The cover glass layer that covers display 14 may have openings such as a circular opening for button 16 and a speaker port opening such as speaker port opening 18 (e.g., for an ear speaker for a user). Device 10 may also have other openings (e.g., openings in display 14 and/or housing 12 for accommodating volume buttons, ringer buttons, sleep buttons, and other buttons, openings for an audio jack, data port connectors, removable media slots, etc.). For example, openings in housing 12 may accommodate buttons 16 such as volume buttons.

Housing 12 may include a peripheral conductive member such as a bezel or band of metal that runs around the rectangular outline of display 14 and device 10 (as an example). The peripheral conductive member may be used in forming the antennas of device 10 if desired. Antennas may be located along the edges of device 10, on the rear or front of device 10, as extending elements or attachable structures, or elsewhere in device 10.

An illustrative schematic diagram of an electronic device 10 is shown in FIG. 2. As shown in FIG. 2, electronic device 10 may include electronic device circuitry 21 and battery 40. Electronic device circuitry 21 may include storage and processing circuitry 22, input-output circuitry 24, and other components such as components 36.

Storage and processing circuitry 22 may be configured to execute software that controls the operation of device 10. Processing circuitry 22 may include microprocessor circuitry, digital signal processor circuitry, microcontroller circuitry, application-specific integrated circuits, and other processing circuitry. Storage circuitry 22 may include storage such as volatile and non-volatile memory, hard-disk storage, removable storage, solid state drives, random-access memory, memory that is formed as part of other integrated circuits such as memory in a processing circuit, etc.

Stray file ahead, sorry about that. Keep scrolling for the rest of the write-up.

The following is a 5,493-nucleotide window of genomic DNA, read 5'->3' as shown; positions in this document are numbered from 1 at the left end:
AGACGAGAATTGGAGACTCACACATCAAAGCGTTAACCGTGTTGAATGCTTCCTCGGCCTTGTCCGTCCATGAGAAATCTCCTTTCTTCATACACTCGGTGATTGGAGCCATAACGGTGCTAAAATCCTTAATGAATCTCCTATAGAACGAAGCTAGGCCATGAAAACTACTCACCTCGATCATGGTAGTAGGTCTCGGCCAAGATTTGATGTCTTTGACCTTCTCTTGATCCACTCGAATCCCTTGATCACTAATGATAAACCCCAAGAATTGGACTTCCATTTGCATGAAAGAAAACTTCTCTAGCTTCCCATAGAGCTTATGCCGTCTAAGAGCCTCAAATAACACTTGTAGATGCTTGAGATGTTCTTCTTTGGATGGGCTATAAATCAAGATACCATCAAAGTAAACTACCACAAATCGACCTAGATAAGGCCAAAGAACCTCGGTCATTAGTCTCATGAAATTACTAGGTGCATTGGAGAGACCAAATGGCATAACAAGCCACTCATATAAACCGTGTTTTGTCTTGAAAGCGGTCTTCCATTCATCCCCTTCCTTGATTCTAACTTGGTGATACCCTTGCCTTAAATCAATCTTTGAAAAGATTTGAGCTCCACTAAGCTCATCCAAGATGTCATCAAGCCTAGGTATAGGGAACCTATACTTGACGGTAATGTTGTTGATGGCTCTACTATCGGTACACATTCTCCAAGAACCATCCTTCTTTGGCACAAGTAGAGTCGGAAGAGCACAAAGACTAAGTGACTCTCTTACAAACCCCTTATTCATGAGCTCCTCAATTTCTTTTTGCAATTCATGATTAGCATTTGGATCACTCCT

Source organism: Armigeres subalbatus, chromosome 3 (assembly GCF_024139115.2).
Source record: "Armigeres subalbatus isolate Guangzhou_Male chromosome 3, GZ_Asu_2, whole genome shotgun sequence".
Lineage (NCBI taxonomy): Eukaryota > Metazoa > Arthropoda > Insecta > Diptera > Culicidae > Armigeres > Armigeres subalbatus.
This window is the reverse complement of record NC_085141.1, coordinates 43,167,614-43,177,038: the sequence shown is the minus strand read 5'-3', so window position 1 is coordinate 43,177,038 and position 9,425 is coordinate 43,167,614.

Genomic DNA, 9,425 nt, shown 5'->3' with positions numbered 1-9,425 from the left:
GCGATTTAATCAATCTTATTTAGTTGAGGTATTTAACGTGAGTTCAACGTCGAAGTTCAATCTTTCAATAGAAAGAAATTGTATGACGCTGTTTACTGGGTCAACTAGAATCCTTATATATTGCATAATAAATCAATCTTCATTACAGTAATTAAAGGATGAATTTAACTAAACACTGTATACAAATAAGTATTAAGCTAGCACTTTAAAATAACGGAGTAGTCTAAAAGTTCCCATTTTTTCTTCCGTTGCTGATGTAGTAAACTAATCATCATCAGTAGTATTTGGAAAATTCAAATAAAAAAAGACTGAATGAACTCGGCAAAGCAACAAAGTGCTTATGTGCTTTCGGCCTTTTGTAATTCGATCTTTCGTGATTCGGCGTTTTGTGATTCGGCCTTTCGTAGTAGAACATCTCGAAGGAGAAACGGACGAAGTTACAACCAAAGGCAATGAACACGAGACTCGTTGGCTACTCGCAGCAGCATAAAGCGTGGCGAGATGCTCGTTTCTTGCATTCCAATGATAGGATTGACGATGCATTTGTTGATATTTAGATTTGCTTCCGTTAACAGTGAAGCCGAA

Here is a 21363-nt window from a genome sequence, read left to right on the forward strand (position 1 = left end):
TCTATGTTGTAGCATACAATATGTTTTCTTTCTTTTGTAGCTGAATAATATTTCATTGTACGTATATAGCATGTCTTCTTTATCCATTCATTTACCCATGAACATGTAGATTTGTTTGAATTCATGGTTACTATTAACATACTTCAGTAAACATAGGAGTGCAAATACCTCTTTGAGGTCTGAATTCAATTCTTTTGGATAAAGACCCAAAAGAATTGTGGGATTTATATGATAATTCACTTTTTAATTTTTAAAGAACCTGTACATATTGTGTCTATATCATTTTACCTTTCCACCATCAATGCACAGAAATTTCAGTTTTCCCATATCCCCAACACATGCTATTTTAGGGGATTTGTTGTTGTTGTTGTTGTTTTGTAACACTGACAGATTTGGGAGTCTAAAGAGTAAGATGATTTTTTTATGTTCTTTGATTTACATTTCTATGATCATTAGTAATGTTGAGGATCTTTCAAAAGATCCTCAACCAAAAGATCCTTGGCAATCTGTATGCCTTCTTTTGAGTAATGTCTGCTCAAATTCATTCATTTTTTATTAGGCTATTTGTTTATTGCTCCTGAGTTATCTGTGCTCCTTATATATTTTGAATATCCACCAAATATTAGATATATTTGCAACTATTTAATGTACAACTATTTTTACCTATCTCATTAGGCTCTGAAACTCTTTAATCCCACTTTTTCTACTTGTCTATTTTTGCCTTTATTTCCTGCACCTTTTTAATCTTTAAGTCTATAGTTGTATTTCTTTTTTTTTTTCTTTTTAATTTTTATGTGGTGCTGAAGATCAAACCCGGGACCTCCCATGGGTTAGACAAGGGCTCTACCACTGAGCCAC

Input-output circuitry 24 may include components for receiving input from external equipment and for supplying output from device 10. For example, input-output circuitry 24 may include wireless communications circuitry 26. Wireless communications circuitry 26 may be used for transmitting and/or receiving signals in one or more communications bands such as cellular telephone bands, wireless local area network bands (e.g., the 2.4 GHz and 5 GHz IEEE 802.11 bands), satellite navigation system bands, etc.).

As an example, wireless communications circuitry 26 may include radio-frequency transceivers, impedance matching circuitry, filter circuitry, switches, and other circuits implemented using one or more components such as integrated circuits, discrete components (e.g., capacitors, inductors, and resistors), surface mount technology (SMT) components, or other electrical components. Antenna structures 30 may include inverted-F antennas, patch antennas, loop antennas, monopoles, dipoles, or other suitable antennas.

Sensors 32 may include an ambient light sensor, a proximity sensor, touch sensors such as a touch sensor array for a display and/or touch buttons, pressure sensors, temperature sensors, accelerometers, gyroscopes, and other sensors.

Buttons 16 may include sliding switches, push buttons, menu buttons, buttons based on dome switches, keys on a keypad or keyboard, or other switch-based structures.